No matter how complete your insurance portfolio, there is one policy – one you probably have never heard of – that you should definitely consider adding to it.
A while ago, I spoke with a dermatologist in California who experienced every employer’s nightmare: he fired an incompetent employee, who promptly sued him for wrongful termination and accused him of sexual harassment to boot. The charges were completely false, and the employee’s transgressions were well documented; but he was not insured against a suit of that type, and defending it would have been prohibitively expensive. He was forced to settle it for a significant sum of money.
Disasters like that are becoming more common. Plaintiffs’ attorneys know that most small businesses, including medical practices, are not insured against internal liability actions – and that settlements are cheaper than litigation.
Fortunately, there is a relatively inexpensive alternative:not covered by conventional liability insurance. These include wrongful termination, sexual harassment, discrimination, breach of employment contract, negligent hiring or evaluation, failure to promote, wrongful discipline, mismanagement of benefits, and the ever-popular “emotional distress.”
EPLI coverage would have permitted the California dermatologist to mount a proper defense against his employee’s groundless charges. In fact, there is a better than even chance that the lawsuit would have been dropped, or never filed to begin with.
Some liability carriers are beginning to cover some employee-related issues in “umbrella” policies, so before looking into EPLI, check your current coverage. Then, as with all insurance, you should shop around for the best price and carefully read the policies on your short list. All EPLI policies cover litigation against your practice and its owners by employees, but some cover only full-timers. Try to obtain the broadest coverage possible so that claims from part-time, temporary, and seasonal employees, and, if possible, even applicants for employment and former employees, also are covered.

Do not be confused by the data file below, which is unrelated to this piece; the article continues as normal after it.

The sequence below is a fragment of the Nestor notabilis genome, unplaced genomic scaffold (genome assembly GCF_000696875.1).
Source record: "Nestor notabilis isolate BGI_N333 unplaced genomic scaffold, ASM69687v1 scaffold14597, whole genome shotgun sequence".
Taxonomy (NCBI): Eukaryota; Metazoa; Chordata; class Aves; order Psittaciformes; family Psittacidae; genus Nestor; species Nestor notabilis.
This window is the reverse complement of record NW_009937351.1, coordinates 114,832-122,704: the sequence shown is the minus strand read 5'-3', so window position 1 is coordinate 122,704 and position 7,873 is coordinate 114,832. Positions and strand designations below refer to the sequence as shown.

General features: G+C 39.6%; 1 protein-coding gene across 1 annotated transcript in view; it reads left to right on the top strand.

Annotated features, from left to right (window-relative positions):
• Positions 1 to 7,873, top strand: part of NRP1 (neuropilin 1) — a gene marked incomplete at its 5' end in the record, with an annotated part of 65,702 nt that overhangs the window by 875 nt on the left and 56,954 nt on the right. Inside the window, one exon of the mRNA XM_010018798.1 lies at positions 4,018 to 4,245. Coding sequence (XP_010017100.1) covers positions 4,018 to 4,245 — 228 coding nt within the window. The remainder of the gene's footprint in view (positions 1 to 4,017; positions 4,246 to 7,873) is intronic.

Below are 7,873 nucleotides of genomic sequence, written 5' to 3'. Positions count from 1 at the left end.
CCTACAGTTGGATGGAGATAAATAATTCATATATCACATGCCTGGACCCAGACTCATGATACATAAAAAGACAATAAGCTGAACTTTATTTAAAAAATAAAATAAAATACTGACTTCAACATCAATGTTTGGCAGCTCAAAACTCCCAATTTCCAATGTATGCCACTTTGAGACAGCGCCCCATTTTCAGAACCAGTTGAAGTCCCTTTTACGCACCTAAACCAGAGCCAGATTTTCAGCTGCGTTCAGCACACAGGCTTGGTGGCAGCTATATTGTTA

You should also look for the most comprehensive policy in terms of coverage. Almost every EPLI policy covers the allegations mentioned above, but some offer a more comprehensive list of covered acts, such as invasion of privacy and defamation of character.
Also be aware of precisely what each policy does not cover. Most exclude punitive damages and court-imposed fines, as well as criminal acts, fraud, and other clearly illegal conduct. For example, you would not be covered if you fired an employee because he or she refused to falsify insurance claims.
Depending on where you practice, it may be necessary to ask an employment attorney to evaluate your individual EPLI needs. An underwriter cannot anticipate every eventuality for you, particularly if he or she does not live in your area and is not familiar with employment conditions in your community.
As with any liability policy, try to get a clause added that permits you to choose your own defense attorney. Better still, pick a specific attorney or firm that you trust and have that counsel named in an endorsement to the policy. Otherwise, the insurance carrier will select an attorney from its own panel who may not consider your interests a higher priority than those of the insurer itself.
If you must accept the insurer’s choice of counsel, you should find out whether that attorney is experienced in employment law, which is a very specialized area. And just as with your malpractice policy, you will want to maintain as much control as possible over the settlement of claims. Ideally, no claim should be settled without your express permission.
As with any insurance policy you buy, be sure to choose an established carrier with ample experience in the field and solid financial strength. A low premium is no bargain if the carrier is new to EPLI or goes broke.
Above all, as with any insurance policy, make sure that you can live with the claims definition and exclusions in the policy you choose, and seek advice if you are unsure what your specific needs are before signing on the dotted line.
Dr. Eastern practices dermatology and dermatologic surgery in Belleville, N.J. He is the author of numerous articles and textbook chapters and is a longtime monthly columnist for Dermatology News. Write to him at.